Job post duration, which measures how many days it takes to fill positions, provides an indication of how hard it is for employers to find qualified candidates.
The initial drop in job post duration at the start of 2020 can be attributed to the start of the pandemic as well as the seasonal reduction in hiring after the year-end holidays. The larger-than-typical decline related to seasonality was exacerbated by business closures and the general slowdown of the economy—because of COVID, businesses reduced hiring and removed some existing job posts. Rising unemployment meant job seekers were eager to accept offers, so those job posts that remained were filled more quickly. The lowest job posting duration was in April 2020 (18.6 days), occurring the month after lockdowns occurred across much of the United States.
Towards the end of 2020 and the start of this year, the duration of job postings increased, in part due to seasonal businesses hiring during the holidays. The peak duration of job postings was in November 2020 (39.0 days), remaining around this same level for the following three months. The peak occurred just prior to the rollout of the vaccine.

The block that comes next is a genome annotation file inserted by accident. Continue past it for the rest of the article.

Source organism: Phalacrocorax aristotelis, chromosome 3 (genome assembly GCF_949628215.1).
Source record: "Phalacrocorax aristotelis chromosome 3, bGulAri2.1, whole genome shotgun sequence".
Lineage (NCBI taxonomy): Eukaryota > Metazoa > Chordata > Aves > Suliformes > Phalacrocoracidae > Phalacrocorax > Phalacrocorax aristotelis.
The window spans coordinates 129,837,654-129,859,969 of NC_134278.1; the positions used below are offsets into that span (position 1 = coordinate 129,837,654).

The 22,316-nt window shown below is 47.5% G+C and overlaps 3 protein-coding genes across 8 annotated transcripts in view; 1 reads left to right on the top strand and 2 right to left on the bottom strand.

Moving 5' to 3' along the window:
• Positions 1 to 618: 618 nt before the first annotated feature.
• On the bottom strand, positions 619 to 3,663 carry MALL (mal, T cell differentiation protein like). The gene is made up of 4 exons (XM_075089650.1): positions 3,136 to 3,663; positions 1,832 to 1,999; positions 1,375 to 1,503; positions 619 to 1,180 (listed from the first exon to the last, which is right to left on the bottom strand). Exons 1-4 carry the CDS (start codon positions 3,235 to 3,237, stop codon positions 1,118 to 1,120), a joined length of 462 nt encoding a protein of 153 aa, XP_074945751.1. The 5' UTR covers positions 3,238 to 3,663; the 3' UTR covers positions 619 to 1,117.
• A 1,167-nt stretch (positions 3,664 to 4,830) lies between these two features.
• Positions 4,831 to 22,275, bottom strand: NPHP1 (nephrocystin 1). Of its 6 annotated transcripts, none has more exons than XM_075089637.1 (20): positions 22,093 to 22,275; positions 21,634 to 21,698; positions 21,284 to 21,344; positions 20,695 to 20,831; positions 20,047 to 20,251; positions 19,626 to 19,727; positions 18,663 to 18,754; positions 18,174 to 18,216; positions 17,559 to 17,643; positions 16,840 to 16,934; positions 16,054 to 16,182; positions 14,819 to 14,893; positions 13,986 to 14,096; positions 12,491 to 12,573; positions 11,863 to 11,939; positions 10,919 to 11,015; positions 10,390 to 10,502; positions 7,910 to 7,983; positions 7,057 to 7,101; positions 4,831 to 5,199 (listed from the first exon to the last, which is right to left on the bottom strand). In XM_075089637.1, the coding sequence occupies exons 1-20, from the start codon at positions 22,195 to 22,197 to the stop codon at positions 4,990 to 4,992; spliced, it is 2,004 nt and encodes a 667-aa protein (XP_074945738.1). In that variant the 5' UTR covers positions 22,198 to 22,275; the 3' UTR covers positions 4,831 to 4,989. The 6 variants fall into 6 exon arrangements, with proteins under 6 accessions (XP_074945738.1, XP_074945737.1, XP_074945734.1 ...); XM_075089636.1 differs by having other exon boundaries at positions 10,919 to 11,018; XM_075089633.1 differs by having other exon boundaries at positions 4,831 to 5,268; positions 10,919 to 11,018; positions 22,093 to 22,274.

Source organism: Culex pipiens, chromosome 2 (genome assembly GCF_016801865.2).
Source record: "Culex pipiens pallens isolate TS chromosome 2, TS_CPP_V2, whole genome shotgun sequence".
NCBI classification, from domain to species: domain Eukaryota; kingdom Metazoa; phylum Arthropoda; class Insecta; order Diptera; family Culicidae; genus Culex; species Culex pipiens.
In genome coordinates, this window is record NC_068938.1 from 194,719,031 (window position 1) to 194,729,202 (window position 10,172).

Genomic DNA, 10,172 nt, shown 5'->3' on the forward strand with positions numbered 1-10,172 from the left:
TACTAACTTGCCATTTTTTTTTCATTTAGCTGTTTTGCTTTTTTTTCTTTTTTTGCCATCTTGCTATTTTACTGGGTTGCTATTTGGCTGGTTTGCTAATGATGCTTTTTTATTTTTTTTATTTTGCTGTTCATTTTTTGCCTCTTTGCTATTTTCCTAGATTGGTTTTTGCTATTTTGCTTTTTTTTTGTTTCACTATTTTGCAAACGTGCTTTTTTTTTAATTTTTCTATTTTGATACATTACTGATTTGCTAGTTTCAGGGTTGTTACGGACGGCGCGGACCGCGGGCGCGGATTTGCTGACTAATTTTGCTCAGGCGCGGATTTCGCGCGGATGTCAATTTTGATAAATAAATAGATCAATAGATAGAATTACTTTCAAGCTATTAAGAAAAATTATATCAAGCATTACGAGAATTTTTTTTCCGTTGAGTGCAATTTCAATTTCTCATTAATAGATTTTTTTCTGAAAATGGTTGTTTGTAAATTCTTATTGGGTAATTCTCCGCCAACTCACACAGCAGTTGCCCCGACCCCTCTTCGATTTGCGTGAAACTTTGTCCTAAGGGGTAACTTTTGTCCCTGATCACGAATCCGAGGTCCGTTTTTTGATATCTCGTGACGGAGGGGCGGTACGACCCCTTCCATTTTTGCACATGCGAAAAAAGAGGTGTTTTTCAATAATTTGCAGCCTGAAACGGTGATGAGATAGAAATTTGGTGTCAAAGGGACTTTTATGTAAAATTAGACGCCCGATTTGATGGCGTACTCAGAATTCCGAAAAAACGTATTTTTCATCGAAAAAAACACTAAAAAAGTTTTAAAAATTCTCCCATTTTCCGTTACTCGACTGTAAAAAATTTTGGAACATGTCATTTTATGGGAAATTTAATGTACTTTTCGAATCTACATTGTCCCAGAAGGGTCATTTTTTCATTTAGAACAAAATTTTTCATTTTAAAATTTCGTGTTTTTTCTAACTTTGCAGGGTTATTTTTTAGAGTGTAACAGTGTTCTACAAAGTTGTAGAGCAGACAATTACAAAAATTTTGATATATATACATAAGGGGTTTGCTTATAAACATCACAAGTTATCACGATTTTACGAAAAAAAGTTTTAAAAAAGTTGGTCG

As the vaccine rollout ramped up in February 2021 and peaked April 2021, the economy improved, and businesses began to reopen and scale up operations to meet increased demand. Hiring picked up, but a variety of reasons from generous unemployment benefits, to fear of contracting the virus, and the need to stay at home with children learning remotely made some hesitant to return to work.
In the near term, we expect job post duration to increase as the labor market tightens. Competition for workers will rise as businesses continue to reopen, which will increase the number of job posts. A surge of COVID-19 cases driven by the Delta variant may cause unease among workers contemplating to return to work, aggravating the labor shortage.
About the Data
All the data seen in the job posting duration chart above are derived from JobsEQ, the Real-Time Intelligence online job ad data set, and pulled from over 40,000 websites and updated daily. The relationship between ad counts and actual hires is described here.
 This analysis uses actual occupation mix. We also ran the analysis using fixed occupation mix over time to eliminate potential effects from the variation in occupation mix and found that the trend was substantially unchanged.